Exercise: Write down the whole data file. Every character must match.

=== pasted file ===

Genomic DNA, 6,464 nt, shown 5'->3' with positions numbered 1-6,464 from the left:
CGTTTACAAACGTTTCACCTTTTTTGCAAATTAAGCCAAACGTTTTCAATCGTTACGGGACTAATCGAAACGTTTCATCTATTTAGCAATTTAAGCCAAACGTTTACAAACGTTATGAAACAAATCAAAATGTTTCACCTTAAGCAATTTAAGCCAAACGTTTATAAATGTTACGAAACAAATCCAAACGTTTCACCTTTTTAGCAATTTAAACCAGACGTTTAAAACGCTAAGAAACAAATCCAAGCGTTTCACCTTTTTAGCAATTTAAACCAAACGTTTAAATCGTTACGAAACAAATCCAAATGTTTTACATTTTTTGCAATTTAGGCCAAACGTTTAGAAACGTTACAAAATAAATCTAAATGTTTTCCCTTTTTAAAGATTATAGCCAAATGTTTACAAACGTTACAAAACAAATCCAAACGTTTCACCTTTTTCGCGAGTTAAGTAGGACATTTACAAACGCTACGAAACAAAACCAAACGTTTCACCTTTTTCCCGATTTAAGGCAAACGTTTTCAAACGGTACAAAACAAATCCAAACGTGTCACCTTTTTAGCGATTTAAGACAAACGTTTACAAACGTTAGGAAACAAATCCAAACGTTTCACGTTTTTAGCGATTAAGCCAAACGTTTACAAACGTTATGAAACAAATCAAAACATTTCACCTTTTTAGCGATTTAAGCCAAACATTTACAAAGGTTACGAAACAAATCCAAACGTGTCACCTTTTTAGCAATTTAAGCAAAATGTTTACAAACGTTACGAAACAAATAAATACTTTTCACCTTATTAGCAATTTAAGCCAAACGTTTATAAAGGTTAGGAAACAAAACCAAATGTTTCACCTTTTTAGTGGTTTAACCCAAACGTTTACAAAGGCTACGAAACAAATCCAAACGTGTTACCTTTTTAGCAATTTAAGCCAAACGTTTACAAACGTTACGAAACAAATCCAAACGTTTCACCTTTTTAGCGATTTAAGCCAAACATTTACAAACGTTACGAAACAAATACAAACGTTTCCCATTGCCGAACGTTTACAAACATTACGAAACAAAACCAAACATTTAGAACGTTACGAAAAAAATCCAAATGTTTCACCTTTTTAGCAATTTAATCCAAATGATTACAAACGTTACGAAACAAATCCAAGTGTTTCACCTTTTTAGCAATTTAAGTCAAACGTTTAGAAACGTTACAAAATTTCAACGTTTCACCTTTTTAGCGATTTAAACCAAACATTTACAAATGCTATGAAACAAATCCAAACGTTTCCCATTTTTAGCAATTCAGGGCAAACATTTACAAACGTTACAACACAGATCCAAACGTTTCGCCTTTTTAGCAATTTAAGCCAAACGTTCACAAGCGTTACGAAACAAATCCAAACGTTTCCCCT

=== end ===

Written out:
Genomic DNA, 6,464 nt, shown 5'->3' with positions numbered 1-6,464 from the left:
CGTTTACAAACGTTTCACCTTTTTTGCAAATTAAGCCAAACGTTTTCAATCGTTACGGGACTAATCGAAACGTTTCATCTATTTAGCAATTTAAGCCAAACGTTTACAAACGTTATGAAACAAATCAAAATGTTTCACCTTAAGCAATTTAAGCCAAACGTTTATAAATGTTACGAAACAAATCCAAACGTTTCACCTTTTTAGCAATTTAAACCAGACGTTTAAAACGCTAAGAAACAAATCCAAGCGTTTCACCTTTTTAGCAATTTAAACCAAACGTTTAAATCGTTACGAAACAAATCCAAATGTTTTACATTTTTTGCAATTTAGGCCAAACGTTTAGAAACGTTACAAAATAAATCTAAATGTTTTCCCTTTTTAAAGATTATAGCCAAATGTTTACAAACGTTACAAAACAAATCCAAACGTTTCACCTTTTTCGCGAGTTAAGTAGGACATTTACAAACGCTACGAAACAAAACCAAACGTTTCACCTTTTTCCCGATTTAAGGCAAACGTTTTCAAACGGTACAAAACAAATCCAAACGTGTCACCTTTTTAGCGATTTAAGACAAACGTTTACAAACGTTAGGAAACAAATCCAAACGTTTCACGTTTTTAGCGATTAAGCCAAACGTTTACAAACGTTATGAAACAAATCAAAACATTTCACCTTTTTAGCGATTTAAGCCAAACATTTACAAAGGTTACGAAACAAATCCAAACGTGTCACCTTTTTAGCAATTTAAGCAAAATGTTTACAAACGTTACGAAACAAATAAATACTTTTCACCTTATTAGCAATTTAAGCCAAACGTTTATAAAGGTTAGGAAACAAAACCAAATGTTTCACCTTTTTAGTGGTTTAACCCAAACGTTTACAAAGGCTACGAAACAAATCCAAACGTGTTACCTTTTTAGCAATTTAAGCCAAACGTTTACAAACGTTACGAAACAAATCCAAACGTTTCACCTTTTTAGCGATTTAAGCCAAACATTTACAAACGTTACGAAACAAATACAAACGTTTCCCATTGCCGAACGTTTACAAACATTACGAAACAAAACCAAACATTTAGAACGTTACGAAAAAAATCCAAATGTTTCACCTTTTTAGCAATTTAATCCAAATGATTACAAACGTTACGAAACAAATCCAAGTGTTTCACCTTTTTAGCAATTTAAGTCAAACGTTTAGAAACGTTACAAAATTTCAACGTTTCACCTTTTTAGCGATTTAAACCAAACATTTACAAATGCTATGAAACAAATCCAAACGTTTCCCATTTTTAGCAATTCAGGGCAAACATTTACAAACGTTACAACACAGATCCAAACGTTTCGCCTTTTTAGCAATTTAAGCCAAACGTTCACAAGCGTTACGAAACAAATCCAAACGTTTCCCCT